Understandable. This is a really tough time, and there is a lot of uncertainty there. I was just kind of curious what you had baked into your assumptions. Just in terms of your capacity, I was wondering if there was still more room to cut there, how far along you are in that process as well and whether or not that’s already been baked into your guidance and we should just expect that unless there’s a significant increase in sales that we shouldn’t expect too much more capacity to be cut.

Ben R. Leedle

Yes, and I think you should think of our work there as a process, not an event, so the work that we did this last fall around looking at layers of management and range of scope of those people is completed, and the work that we look at when we think of capacity and maybe in the way you’re thinking of it is based on the business we have, the number of lives we are serving, what is that field force that is working with us. Obviously, it will be ongoing titration, and the balance of what’s our available capacity, what does the pipeline look like, what does the implementation schedule look like in any given moment, so we’re going to manage it to assure that we are not in a position to compromise, doing excellent flawless implantations on new business and assuring that we don’t risk the value creation that we have been historically known for and has driven our success long term, so it’s not an exact science, but we have a lot of attention being put to making sure our capacity is optimized.

Newton Juhng - BB&T Capital Markets

Accounts payable, it looks like it jumped about $6 million over the course of December, looking at your end December number versus the previous number disclosed. Just wondering if you could give us a little bit more detail about whether or not there was some delay in payment, and if so why and just anything you can do to enlighten us on that front?

Mary A. Chaput

No. I don’t think there was any change in our process or delay of payments. I think once again we knew that this was going to be the end of a reportable period, and we did all the appropriate things in terms of ensuring that everything was in the system, and of course the holidays were there, so there were probably some late invoices coming in that didn’t get processed. That’s all.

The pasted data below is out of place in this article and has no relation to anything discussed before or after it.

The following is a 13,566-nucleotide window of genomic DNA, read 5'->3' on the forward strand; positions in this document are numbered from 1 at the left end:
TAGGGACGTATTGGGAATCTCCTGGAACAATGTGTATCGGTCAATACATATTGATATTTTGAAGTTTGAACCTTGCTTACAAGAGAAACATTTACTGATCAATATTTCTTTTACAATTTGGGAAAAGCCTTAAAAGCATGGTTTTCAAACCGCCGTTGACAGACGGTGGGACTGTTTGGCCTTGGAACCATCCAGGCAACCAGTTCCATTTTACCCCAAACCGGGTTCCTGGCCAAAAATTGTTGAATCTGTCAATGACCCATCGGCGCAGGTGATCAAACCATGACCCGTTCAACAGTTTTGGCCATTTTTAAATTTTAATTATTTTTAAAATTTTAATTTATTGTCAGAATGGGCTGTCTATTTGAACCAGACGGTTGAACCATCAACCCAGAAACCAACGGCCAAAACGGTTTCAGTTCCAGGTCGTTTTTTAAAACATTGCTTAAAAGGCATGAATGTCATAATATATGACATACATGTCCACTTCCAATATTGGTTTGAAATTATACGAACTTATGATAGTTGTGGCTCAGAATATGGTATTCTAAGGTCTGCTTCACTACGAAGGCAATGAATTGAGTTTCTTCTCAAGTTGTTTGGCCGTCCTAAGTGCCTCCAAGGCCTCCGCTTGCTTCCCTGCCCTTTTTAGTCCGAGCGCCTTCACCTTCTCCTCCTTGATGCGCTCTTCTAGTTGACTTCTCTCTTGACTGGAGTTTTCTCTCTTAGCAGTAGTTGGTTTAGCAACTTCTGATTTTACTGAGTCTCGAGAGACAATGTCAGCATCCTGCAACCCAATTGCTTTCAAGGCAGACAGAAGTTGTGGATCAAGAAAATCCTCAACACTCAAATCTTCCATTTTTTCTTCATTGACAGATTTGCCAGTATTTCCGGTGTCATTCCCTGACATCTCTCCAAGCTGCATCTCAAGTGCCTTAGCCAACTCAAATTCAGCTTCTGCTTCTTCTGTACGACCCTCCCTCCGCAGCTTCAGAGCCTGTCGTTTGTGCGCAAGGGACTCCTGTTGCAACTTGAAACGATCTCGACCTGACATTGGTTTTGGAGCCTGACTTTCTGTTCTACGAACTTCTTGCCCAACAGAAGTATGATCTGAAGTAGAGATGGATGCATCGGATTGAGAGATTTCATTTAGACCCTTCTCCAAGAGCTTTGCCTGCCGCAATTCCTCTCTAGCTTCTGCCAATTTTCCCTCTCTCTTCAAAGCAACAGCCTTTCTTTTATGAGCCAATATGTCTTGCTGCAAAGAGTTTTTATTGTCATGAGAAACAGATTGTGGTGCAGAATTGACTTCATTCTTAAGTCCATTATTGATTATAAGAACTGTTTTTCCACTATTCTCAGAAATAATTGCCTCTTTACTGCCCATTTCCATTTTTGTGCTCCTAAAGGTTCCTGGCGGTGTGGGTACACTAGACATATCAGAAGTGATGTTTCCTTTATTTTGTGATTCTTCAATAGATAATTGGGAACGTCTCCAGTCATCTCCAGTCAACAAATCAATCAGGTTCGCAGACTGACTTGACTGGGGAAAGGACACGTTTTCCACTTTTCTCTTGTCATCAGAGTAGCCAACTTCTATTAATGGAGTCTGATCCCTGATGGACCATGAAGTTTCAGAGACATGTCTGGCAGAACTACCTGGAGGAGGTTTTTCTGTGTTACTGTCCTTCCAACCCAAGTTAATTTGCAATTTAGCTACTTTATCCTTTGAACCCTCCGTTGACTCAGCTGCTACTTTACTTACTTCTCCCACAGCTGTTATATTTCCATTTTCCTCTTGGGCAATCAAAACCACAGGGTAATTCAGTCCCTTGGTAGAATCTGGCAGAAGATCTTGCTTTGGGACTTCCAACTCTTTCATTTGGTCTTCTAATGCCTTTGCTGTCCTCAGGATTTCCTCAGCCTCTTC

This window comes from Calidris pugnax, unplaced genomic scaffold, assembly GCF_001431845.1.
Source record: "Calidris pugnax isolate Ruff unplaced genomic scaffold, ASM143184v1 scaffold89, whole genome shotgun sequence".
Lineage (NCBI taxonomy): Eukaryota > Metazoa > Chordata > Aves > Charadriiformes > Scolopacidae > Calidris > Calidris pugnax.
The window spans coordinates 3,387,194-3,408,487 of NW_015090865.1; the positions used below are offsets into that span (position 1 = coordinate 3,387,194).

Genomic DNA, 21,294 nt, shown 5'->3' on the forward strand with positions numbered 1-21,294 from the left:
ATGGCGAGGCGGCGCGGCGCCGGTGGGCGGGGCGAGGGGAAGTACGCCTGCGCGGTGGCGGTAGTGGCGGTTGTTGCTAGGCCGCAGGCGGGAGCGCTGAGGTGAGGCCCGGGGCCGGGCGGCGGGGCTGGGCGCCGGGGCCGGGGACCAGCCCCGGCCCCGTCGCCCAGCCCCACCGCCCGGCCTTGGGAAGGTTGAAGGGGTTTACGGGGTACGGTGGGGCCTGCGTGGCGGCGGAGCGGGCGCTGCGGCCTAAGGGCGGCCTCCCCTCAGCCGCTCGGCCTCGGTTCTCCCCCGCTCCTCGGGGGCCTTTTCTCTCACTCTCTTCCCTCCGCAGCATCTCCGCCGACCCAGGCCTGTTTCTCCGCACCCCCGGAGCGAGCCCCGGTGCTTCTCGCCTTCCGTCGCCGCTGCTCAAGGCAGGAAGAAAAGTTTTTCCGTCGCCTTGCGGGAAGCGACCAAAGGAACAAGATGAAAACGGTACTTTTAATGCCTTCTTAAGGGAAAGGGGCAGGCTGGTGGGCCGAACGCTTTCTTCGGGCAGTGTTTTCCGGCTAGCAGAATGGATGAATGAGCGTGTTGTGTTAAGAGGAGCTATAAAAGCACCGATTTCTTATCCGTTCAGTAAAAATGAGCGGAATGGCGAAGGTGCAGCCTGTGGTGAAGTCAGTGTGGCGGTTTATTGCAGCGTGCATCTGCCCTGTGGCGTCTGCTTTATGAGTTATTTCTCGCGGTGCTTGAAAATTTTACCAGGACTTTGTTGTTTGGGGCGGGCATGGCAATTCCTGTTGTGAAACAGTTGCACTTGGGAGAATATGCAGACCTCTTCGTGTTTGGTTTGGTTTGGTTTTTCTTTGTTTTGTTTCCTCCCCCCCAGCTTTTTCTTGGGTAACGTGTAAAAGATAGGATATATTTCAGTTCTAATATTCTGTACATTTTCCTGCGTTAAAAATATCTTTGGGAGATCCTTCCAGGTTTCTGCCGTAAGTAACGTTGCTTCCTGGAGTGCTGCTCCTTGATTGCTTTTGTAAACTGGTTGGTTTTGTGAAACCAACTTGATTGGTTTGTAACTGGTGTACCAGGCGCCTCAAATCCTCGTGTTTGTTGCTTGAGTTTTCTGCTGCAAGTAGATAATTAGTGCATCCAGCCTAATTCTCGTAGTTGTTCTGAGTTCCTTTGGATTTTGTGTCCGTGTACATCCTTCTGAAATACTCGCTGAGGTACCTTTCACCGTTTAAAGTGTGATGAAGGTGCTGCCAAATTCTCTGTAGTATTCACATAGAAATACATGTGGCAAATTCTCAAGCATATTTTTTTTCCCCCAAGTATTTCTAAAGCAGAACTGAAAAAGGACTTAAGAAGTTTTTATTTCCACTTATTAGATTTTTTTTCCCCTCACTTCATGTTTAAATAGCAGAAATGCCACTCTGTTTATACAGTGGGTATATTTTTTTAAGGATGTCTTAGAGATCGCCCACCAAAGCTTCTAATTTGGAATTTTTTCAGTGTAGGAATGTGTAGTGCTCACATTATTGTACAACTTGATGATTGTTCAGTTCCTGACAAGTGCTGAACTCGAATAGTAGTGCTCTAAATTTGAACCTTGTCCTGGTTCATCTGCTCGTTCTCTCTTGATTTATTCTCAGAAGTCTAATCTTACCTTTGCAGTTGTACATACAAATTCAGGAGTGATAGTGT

Newton Juhng - BB&T Capital Markets

Well, just to reiterate what some of the other analysts have said. We are looking to try and get a certain amount of apples to apples basis here. It’s a little difficult if we don’t have the historicals to look at, so we’re looking forward for the Q but any additional detail would be definitely appreciated.

Operator

Your next question comes from the line of Daryn Miller with Goldman Sachs.

Unidentified Analyst – Goldman Sachs

We’re wondering with EBITDA and earnings coming down the way they have, how much more room is there before you guys start reaching your debt covenants?

Mary A. Chaput

Well, we’ve certainly looked our guidance. We don’t anticipate any issues with our debt covenants at all. By the end of the year, we’ve given our plans that the debt to EBITDA ratio will be below two, and we’ve got lots of head room.

Unidentified Analyst – Goldman Sachs

What’s the actual number there that would trigger the covenants?

Mary A. Chaput

We have three covenants, and I think it’s 3.5 times leverage, at 12.31.

Unidentified Analyst – Goldman Sachs

Do you guys know where did Blue Cross Blue Shield contract go? Did it go to a competitor or was it in-house?

Ben R. Leedle

Which Blue Cross Blue Shield?

Unidentified Analyst – Goldman Sachs

Minnesota.

Ben R. Leedle

They’re doing their own program.

Operator

It appears that is all the time we have questions today. I’ll turn the program back to Mr. Leedle.

Ben R. Leedle

Just want to thank you again for listening to the call. Mary and I and Chip will be in New York at the UBS Conference early next week, and we look forward to hearing from you guys and will be available for questions if you’re interested.

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Source: Healthways, Inc. 2008 Guidance Call Transcript